Thursday, March 4, 2010
Simply Delicious: Baked Cheesy Pasta
This is me tending the pasta, stirring the white sauce, and thinking about frugality while making some creamy pasta and cheese. I was thinking thrifty so decided to make this dish because it meant I could make supper for a few dollars. I also wanted to use up some refrigerator ingredients whose time had come. Two things that make us Mennofolk wince, grimace, heck maybe even cry: 1)throwing good food out and 2)paying full price for anything. I say this gladly. Learning to use and not waste, save and not overspend are good lessons to learn.
I remember Grandma Yutzy was a coupon clipper. We would get letters from her, which upon opening would produce coupons falling like manna from the heavens. My mom and I joked about this occasionally but we did use some of those coupons and many years later, sometimes my mom's letters to me contained coupons, usually for diapers.
The other thing Grandma did was collect pop bottles (usually ones she found discarded on the road) return them to the store, and save the money. When our family would visit them, this money would be the grandchildren's suprise gift. She would give us the collection of coins and my brothers and I would set about the task of dividing it up among ourselves, lining up the sets of coins like peaceful demonstrators until we were each satisfied we had our fair share. It was her way of giving us a gift without it costing her a lot of money, just her leg work mostly. As I heard tell, she'd ask Grandpa to stop while they were driving down the road if she spottted a bottle.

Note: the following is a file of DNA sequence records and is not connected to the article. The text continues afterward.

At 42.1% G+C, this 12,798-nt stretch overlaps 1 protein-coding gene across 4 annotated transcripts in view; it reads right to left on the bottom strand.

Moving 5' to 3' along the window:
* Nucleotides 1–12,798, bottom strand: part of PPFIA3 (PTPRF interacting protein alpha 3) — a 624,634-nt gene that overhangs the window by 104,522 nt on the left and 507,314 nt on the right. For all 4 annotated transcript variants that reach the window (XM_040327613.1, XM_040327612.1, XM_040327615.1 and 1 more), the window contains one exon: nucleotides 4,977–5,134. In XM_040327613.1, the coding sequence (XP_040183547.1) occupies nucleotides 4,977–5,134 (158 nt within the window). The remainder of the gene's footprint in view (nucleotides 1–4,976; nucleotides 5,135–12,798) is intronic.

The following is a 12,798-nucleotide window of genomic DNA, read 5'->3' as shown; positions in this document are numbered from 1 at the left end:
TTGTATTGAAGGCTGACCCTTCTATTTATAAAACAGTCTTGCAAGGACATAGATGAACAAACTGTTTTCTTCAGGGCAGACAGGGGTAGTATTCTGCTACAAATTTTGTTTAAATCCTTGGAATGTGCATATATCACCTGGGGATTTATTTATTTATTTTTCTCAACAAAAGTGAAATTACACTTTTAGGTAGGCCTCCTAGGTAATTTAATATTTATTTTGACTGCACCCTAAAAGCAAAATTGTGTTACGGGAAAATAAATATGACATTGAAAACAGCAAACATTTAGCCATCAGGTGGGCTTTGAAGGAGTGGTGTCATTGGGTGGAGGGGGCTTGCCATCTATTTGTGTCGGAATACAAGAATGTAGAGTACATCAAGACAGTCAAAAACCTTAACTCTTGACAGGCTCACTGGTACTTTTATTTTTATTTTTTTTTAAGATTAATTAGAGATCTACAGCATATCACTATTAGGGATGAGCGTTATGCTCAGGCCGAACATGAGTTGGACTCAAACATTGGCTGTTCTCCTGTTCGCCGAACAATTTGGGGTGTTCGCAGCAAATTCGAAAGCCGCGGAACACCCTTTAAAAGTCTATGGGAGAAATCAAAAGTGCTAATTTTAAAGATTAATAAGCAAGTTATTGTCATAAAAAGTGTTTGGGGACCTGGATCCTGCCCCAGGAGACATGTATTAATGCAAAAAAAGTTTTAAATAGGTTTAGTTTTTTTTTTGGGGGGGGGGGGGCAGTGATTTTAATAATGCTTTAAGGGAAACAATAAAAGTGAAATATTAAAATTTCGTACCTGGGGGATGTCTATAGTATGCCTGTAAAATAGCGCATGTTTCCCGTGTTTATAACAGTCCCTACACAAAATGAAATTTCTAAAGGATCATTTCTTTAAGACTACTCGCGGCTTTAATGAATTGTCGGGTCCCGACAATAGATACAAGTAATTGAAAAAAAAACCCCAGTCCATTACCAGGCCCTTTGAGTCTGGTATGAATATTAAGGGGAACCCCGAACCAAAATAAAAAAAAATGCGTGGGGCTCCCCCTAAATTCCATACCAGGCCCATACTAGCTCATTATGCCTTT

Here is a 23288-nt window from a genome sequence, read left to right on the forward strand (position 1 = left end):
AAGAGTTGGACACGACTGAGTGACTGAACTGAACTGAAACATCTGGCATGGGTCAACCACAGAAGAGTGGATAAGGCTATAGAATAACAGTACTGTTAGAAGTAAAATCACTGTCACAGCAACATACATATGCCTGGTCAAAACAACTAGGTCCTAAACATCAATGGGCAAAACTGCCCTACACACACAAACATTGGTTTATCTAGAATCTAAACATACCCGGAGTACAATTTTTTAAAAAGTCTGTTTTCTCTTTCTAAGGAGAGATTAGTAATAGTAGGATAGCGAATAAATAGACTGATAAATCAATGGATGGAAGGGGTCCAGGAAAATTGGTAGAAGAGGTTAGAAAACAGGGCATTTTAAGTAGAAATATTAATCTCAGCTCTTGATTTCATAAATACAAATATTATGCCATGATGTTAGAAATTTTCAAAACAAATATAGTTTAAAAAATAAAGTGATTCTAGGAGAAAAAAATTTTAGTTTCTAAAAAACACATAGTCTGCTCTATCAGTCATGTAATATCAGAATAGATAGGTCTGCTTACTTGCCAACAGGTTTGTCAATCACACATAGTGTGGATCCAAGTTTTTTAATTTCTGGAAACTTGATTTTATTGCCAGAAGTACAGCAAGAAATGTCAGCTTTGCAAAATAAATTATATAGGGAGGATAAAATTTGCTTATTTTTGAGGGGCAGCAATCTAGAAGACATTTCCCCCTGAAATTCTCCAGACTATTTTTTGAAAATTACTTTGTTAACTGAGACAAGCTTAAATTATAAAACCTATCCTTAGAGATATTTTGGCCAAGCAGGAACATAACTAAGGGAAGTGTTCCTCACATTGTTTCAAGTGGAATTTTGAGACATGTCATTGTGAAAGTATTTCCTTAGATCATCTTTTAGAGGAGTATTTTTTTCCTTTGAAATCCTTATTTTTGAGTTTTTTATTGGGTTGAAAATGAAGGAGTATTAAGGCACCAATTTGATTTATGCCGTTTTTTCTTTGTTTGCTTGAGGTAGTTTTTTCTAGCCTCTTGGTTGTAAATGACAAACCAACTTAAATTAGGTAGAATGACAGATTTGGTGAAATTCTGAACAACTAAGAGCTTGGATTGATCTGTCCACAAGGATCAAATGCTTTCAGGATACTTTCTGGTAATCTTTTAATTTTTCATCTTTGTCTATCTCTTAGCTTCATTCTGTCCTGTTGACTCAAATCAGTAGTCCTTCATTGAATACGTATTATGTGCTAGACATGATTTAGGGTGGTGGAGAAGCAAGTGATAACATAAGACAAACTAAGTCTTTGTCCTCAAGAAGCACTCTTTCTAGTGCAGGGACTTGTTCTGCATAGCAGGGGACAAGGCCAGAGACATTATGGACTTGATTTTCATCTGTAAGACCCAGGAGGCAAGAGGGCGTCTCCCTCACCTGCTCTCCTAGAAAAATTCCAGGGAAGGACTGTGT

Plato said, "Let parents bequeath to their children not riches, but the spirit of reverence." This leads me to be thankful that my value inheritance of frugality was not handed down in a spirit of fear or selfishness but rather presented alongside the attitudes of gratefulness and giving. Learning to be thankful for the simple and recognizing the abundance we have is the essential truth if frugality is to be celebration and not deprivation.
Here is a most deliciously simple recipe for baked pasta and cheese.
2 cups pasta (I used cavatappi)
6 cups boiling water
White sauce (recipe follows)
1 1/2 cups grated cheese I used a colby /monterey jack mix)
4 slices of old bread (cubed and browned in butter)
Cook macaroni in salt water and drain.
Make a white sauce with these ingredients:
4 T buuter
4 T flour
1 Tsp salt
2 cups milk (I used half and half nonfat)
Mix the cooked pasta, white sauce, and grated cheese and put in a buttered casserole dish. Sprinkle parmesan cheese on top. Put buttered bread cubes on top.
Bake at 375 for 35 minutes.
This recipe is adapted from Baked Macaroni and Cheese in the Mennonite Community Cookbook.